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I am trying to show (if possible) that symmetric submodular functions are non-monotone (excluding constant sub-modular functions).

Recall that a submodular function $f : 2^{\Omega} \rightarrow R$ is such that for $A,B \subset \Omega$, $f(A)+f(B) \geq f(A\cup B) + f(A \cap B)$, and that a symmetric submodular function satisfies $f(A) = f(\Omega \setminus A)$. A monotone function satisfies $f(A) \leq f(B)$ whenever $A \subseteq B$.

A classic example of a symmetric submodular function that is non-monotone is the graph cut function.

Is it possible to show just from the above definitions that any symmetric submodular function (that is not constant) is non-monotone?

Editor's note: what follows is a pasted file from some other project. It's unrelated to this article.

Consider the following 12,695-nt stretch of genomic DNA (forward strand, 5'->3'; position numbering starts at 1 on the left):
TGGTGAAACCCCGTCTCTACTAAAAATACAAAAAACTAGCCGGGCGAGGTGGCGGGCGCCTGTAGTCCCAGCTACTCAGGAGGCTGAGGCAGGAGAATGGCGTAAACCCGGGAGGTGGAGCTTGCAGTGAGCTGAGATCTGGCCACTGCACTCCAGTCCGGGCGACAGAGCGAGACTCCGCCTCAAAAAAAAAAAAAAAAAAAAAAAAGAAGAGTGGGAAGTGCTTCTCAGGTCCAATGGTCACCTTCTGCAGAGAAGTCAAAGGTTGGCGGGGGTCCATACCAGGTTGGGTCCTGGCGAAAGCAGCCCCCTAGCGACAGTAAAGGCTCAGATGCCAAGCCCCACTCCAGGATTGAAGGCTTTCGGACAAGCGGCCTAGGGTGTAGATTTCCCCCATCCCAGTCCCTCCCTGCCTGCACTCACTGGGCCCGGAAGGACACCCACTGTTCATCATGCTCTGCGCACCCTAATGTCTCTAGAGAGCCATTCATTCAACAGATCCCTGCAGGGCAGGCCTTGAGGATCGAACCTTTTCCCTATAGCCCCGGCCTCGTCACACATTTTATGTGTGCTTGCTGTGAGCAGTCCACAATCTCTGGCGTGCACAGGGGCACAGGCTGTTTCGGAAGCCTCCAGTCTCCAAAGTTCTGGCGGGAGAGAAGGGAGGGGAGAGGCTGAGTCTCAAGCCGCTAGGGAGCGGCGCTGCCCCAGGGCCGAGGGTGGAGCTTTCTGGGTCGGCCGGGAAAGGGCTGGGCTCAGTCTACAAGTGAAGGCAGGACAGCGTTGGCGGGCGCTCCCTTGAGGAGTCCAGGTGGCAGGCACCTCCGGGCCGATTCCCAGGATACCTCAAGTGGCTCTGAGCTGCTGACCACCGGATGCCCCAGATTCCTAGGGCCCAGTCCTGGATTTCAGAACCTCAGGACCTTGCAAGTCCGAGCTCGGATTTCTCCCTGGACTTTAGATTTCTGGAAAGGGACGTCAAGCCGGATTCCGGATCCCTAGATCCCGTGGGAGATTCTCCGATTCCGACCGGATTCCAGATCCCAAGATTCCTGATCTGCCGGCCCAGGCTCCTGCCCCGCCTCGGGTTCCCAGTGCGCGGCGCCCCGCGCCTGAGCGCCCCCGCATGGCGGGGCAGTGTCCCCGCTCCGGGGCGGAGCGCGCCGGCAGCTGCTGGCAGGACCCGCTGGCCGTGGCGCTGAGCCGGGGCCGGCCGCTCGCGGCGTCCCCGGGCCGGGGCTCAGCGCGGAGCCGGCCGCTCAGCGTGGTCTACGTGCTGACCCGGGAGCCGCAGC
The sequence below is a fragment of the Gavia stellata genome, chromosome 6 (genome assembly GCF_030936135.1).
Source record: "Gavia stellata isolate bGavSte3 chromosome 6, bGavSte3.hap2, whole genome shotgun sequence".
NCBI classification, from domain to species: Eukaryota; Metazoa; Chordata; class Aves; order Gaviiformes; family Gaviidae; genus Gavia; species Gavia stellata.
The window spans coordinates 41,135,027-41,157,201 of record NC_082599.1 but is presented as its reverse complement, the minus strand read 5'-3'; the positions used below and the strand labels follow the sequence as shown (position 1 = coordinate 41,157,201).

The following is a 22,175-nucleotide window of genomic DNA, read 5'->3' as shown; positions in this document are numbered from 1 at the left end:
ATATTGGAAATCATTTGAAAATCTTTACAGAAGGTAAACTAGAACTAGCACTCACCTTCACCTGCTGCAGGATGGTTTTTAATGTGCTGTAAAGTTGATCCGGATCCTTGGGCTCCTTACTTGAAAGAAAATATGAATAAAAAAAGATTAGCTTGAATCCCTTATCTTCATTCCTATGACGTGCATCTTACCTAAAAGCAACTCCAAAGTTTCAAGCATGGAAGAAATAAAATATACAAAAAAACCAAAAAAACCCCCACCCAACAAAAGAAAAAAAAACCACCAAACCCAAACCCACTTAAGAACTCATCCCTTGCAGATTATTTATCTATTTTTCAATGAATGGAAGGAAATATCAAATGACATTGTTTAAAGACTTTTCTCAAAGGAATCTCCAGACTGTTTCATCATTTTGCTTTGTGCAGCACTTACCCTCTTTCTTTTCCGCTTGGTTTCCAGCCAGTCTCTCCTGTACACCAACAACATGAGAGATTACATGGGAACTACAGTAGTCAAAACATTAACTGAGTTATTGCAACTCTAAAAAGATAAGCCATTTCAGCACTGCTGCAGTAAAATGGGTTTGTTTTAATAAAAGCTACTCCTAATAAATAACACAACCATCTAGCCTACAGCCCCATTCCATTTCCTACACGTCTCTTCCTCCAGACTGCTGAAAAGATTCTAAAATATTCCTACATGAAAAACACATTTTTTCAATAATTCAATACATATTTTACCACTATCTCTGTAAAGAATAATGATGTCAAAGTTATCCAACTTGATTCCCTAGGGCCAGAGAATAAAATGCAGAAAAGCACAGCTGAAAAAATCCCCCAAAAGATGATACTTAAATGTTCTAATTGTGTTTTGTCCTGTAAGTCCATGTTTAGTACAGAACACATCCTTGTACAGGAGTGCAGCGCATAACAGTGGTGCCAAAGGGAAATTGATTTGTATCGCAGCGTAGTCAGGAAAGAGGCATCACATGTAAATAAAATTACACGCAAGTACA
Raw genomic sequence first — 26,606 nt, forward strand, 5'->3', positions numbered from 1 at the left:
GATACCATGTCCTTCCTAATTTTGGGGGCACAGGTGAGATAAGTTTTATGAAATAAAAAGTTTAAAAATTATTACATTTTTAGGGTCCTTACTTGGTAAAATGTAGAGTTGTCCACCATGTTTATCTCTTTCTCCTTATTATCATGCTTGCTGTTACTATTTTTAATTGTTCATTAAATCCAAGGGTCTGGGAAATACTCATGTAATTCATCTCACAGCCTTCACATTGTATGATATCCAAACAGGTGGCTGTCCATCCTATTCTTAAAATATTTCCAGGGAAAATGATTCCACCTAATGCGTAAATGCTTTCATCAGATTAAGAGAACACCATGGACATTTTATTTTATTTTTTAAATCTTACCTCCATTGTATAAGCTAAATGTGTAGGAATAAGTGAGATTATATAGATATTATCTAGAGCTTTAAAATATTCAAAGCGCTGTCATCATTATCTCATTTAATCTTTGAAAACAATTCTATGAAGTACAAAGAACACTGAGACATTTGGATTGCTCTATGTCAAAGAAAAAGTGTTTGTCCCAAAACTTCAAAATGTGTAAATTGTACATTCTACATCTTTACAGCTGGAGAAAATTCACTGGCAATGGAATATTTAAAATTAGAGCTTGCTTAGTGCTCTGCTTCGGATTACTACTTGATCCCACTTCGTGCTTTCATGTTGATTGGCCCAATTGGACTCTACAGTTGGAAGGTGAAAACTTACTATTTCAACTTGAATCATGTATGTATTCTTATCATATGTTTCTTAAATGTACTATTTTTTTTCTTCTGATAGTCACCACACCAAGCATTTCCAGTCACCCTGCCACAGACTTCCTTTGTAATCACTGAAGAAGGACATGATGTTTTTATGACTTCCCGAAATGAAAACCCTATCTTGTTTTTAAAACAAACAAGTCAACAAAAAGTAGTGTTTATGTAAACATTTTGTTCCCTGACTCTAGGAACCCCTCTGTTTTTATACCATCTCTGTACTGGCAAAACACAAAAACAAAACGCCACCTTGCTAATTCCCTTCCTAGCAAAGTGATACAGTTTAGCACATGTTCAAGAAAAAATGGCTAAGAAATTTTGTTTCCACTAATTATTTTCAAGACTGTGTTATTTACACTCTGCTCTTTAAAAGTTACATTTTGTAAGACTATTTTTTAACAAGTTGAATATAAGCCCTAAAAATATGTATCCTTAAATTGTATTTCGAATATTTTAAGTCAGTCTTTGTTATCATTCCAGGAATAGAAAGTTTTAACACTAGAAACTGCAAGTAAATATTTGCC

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  • $\begingroup$ If I din't miss anything, choosing $\Omega = \{a,b\}$ and mapping $\{a\}\mapsto 1$, $\{b\}\mapsto 1$, $\{a,b\}\mapsto 1.5$ seems to be a counterexample to your claim. $\endgroup$ – Roman Bruckner Jan 28 '14 at 9:07
  • $\begingroup$ Thanks for the reply. The issue with this counter example depends on how $f(\emptyset)$ is defined. I usually see it defined to be $f(\emptyset)=0$, in which case the above would not be a counter example, since $f(\emptyset) \neq f(\{a,b\})$, i.e., $f$ is not symmetric. Here, of course, I use that $\Omega \setminus \Omega = \emptyset$. $\endgroup$ – dan Jan 28 '14 at 15:52
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Given any set $\Omega$, and a symmetric, monotone map $f\colon 2^\Omega\to R$. By symmetry, we have $f(\Omega) = f(\Omega\setminus\Omega) = f(\emptyset)$. Moreover, given any subset $A\subseteq \Omega$, monotony yields $f(\emptyset)\le f(A)\le f(\Omega)$, hence $f$ is constant.

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